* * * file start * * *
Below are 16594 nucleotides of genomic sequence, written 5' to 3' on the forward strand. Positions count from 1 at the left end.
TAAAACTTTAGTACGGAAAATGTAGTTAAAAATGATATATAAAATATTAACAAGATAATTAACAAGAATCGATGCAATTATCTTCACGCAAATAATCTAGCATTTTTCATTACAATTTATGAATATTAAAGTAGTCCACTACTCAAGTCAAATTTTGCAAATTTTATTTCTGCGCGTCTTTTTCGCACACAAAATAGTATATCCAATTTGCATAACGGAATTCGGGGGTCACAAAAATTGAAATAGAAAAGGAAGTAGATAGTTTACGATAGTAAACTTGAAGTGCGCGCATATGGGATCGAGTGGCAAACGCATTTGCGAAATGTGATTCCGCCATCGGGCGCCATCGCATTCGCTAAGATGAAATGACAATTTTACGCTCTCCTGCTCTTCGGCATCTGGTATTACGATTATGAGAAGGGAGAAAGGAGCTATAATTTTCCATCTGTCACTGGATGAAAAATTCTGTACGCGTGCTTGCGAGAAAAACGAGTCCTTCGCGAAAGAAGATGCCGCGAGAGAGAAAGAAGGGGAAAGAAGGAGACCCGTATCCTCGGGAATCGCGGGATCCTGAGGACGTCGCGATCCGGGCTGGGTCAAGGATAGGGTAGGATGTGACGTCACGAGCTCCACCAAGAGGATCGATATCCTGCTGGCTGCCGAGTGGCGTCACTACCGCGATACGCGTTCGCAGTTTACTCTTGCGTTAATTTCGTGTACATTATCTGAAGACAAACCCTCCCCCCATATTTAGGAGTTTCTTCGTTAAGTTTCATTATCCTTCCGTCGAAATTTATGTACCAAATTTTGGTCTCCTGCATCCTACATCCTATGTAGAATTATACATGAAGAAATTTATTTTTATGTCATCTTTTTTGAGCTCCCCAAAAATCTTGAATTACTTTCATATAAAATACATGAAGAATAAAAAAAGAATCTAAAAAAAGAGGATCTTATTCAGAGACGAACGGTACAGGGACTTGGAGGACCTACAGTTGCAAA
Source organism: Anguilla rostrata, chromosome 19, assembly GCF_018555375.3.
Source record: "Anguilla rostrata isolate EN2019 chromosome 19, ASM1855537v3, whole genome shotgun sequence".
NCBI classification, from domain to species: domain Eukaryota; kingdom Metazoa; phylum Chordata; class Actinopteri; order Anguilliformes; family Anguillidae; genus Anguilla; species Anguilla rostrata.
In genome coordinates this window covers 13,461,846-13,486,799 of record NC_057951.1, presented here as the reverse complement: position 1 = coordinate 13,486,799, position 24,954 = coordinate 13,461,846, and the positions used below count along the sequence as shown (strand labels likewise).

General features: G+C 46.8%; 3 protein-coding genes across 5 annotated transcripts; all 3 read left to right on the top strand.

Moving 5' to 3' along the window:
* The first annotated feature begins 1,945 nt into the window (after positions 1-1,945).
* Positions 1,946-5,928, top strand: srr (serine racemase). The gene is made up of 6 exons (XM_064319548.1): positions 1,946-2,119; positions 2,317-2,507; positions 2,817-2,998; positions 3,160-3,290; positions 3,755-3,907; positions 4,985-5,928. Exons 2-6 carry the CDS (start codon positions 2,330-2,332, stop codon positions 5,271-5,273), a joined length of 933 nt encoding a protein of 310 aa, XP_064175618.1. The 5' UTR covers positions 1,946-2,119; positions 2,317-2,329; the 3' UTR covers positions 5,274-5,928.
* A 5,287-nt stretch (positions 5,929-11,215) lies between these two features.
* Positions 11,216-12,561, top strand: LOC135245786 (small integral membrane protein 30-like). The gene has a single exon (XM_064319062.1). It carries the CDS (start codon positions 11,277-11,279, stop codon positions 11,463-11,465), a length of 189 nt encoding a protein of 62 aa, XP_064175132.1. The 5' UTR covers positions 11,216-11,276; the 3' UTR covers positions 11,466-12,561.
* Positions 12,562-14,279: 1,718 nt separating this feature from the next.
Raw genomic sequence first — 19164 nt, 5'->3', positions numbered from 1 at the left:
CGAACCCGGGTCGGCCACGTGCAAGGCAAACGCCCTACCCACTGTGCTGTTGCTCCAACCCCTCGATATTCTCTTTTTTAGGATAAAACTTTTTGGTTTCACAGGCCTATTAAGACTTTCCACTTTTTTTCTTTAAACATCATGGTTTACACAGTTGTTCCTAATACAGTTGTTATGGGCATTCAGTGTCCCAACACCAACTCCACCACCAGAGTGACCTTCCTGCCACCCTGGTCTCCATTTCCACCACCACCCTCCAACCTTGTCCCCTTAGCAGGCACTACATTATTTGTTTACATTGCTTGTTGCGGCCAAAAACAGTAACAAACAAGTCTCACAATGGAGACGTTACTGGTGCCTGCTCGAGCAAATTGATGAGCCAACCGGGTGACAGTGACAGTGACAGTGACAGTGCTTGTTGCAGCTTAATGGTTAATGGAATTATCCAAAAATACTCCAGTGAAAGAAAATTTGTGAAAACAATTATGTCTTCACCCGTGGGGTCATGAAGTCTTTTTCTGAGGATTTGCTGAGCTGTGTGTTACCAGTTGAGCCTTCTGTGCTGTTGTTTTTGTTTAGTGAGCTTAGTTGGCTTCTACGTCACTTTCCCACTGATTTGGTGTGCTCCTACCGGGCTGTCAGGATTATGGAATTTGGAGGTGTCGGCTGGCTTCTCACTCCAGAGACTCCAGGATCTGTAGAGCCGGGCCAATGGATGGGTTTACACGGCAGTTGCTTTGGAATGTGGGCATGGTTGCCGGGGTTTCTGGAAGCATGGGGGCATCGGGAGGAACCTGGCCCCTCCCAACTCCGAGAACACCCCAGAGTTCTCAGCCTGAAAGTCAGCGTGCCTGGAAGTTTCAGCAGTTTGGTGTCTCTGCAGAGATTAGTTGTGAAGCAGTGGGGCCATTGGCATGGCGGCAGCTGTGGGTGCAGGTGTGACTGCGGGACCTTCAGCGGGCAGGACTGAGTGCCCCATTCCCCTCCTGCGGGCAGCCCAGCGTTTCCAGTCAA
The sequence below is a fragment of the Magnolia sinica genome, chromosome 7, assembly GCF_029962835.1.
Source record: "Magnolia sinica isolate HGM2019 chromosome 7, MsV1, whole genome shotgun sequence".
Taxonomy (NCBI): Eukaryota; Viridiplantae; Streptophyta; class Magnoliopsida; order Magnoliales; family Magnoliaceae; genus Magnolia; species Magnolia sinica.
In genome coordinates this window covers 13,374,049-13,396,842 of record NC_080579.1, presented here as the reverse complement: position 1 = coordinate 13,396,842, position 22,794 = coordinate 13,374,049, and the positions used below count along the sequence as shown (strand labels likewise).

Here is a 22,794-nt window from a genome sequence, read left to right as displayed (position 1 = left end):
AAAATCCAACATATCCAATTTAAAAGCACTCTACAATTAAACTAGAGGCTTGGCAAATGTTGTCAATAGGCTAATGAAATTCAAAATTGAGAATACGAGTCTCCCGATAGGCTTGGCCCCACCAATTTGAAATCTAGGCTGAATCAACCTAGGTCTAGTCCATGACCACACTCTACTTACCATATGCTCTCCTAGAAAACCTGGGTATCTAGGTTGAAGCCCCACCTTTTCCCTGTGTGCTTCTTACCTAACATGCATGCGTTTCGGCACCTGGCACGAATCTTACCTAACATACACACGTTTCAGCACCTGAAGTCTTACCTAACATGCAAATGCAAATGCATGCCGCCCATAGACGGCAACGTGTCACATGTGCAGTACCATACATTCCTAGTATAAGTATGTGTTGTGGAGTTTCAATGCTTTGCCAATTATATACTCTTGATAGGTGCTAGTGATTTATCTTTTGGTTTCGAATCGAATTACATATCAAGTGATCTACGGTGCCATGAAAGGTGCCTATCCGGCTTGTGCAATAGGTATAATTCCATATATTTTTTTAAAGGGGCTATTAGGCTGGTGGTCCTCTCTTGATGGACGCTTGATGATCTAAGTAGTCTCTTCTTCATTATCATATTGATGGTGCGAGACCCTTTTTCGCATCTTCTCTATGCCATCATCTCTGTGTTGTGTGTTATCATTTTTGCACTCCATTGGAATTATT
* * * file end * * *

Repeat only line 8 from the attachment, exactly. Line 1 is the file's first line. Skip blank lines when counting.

Moving 5' to 3' along the window: